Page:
FAS citizens engage with legislators in US

Marshallese and Micronesians joined with Oregon Governor Kate Brown (seated) last week as she signed legislation opening health insurance to citizens of the freely associated states, making Oregon the first US state to do so. Photo: David Anderson.
Marshallese and Micronesians joined with Oregon Governor Kate Brown (seated) last week as she signed legislation opening health insurance to citizens of the freely associated states, making Oregon the first US state to do so. Photo: David Anderson.

As more islanders from the Freely Associated States (FAS) settle in the United States through visa-free terms of the Compact with Washington, island communities are becoming increasingly active with state legislatures seeking recognition and engagement.

In the mid-1990s, the US Congress eliminated eligibility of Marshall Islanders, Micronesians and Palauans for federal Medicaid health insurance, and in the 2000s the Congress, through an omission in legislation, prevented islanders from obtaining regular state driver’s license ID, even though they are legally residing in the US.

The Oregon state legislature was the first to address both, passing legislation to allow islanders to get full eight-year driver’s licenses, and adopting health care insurance legislation earlier this year specifically to cover citizens of the Freely Associated States living in Oregon.

Lobbying has now moved to the Oklahoma state legislature, where last month Republican State Senator Patrick Anderson hosted a “Micronesia Day” at the legislature and islanders resident in Oklahoma, along with friends from other states, joined for a day that included island music and singing, and education around health and other needs of these communities.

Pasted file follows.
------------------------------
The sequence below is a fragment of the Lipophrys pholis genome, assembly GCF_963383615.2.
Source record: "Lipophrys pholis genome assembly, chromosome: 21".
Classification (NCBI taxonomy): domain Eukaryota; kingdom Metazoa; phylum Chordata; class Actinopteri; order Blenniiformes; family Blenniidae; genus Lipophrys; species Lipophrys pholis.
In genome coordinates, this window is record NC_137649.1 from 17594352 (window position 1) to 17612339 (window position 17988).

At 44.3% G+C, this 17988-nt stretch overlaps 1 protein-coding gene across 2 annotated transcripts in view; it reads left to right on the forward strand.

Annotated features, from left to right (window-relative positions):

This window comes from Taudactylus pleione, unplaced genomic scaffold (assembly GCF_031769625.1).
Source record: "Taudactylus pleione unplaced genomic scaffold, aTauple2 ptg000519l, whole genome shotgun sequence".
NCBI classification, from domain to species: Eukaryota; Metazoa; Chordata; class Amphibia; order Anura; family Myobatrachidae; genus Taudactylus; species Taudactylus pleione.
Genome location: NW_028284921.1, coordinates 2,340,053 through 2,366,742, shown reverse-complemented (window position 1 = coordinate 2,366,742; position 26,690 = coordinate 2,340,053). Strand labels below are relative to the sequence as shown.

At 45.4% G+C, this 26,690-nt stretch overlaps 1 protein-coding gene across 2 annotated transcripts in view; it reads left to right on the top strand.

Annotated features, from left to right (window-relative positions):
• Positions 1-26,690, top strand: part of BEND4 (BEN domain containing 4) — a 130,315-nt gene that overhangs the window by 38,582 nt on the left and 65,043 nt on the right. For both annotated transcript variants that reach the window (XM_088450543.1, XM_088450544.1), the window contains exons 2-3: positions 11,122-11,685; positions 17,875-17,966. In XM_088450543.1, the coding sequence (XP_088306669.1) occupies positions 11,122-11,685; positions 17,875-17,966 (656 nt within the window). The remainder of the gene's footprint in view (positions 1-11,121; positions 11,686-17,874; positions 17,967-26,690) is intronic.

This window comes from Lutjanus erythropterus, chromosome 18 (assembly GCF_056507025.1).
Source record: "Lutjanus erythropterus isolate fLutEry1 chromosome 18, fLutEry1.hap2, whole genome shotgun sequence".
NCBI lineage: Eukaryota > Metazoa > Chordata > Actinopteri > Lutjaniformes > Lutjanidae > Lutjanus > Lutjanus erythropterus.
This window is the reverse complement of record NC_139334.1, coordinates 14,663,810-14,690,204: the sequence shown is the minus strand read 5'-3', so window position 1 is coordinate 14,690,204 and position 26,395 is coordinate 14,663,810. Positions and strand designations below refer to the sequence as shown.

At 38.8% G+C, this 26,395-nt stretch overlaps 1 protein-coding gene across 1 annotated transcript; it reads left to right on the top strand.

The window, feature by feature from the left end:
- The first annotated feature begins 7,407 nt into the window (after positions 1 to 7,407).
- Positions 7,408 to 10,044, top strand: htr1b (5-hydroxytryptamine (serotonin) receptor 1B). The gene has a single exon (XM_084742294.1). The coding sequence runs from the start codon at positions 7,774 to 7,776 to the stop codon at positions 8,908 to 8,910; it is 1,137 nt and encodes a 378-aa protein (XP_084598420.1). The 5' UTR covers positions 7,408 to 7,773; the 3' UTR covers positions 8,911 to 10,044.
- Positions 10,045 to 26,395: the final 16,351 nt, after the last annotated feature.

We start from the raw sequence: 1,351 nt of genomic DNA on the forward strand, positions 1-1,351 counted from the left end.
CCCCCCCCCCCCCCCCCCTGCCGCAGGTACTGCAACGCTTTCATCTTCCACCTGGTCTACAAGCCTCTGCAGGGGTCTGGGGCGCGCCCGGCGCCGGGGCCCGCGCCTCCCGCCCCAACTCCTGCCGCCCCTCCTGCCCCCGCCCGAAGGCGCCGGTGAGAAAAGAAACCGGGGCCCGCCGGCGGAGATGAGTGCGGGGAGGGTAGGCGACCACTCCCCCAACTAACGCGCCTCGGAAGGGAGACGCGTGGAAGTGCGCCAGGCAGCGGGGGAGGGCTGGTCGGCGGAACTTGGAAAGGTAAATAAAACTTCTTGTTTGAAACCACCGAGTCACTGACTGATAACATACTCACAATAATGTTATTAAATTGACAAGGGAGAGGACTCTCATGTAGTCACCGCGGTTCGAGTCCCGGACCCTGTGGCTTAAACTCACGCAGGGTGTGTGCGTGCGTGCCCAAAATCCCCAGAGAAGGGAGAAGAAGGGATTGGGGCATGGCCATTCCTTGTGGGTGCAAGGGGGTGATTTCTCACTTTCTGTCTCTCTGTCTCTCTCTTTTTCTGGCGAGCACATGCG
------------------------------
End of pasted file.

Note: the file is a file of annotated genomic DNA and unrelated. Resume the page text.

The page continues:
A local paper estimated there are as many as 4,000 islanders in Enid, Oklahoma, and hundreds more elsewhere in the state. Oklahoma-based islanders hope they can have the same success as Oregon-resident islanders have shown the past several years with their state legislature.

Anderson said they wanted to raise awareness about the health care and driver’s license issues.

“Because of the status the Micronesian community has, they are given temporary licenses,” he told the Enid News. “That can cause employers confusion and concern about what that really means. They’re not restricted in any manner, but because they’re not U.S. citizens, they’re not allowed a regular driver’s license.” Under federal law, members of the Micronesian community can work and pay taxes, but they don’t have access to federal funding in the Medicaid system, Anderson said. “That certainly causes a problem for reimbursement for local hospitals,” he said.

Loyd Henion, Oregon lobbyist for the COFA Alliance National Network, said the Oregon Legislature unanimously voted to change the state law to allow members of the Micronesian community to get eight-year licenses, and passed legislation to allow the community to access federal health care dollars in a “Medicaid Light” program.

The program is funded with $9 of federal money for every $1 of state money, Henion said, and enrollment begins in November. Anderson said he hopes Oklahoma will pass similar legislation.

Read more about this in the June 3, 2016 edition of the Marshall Islands Journal.

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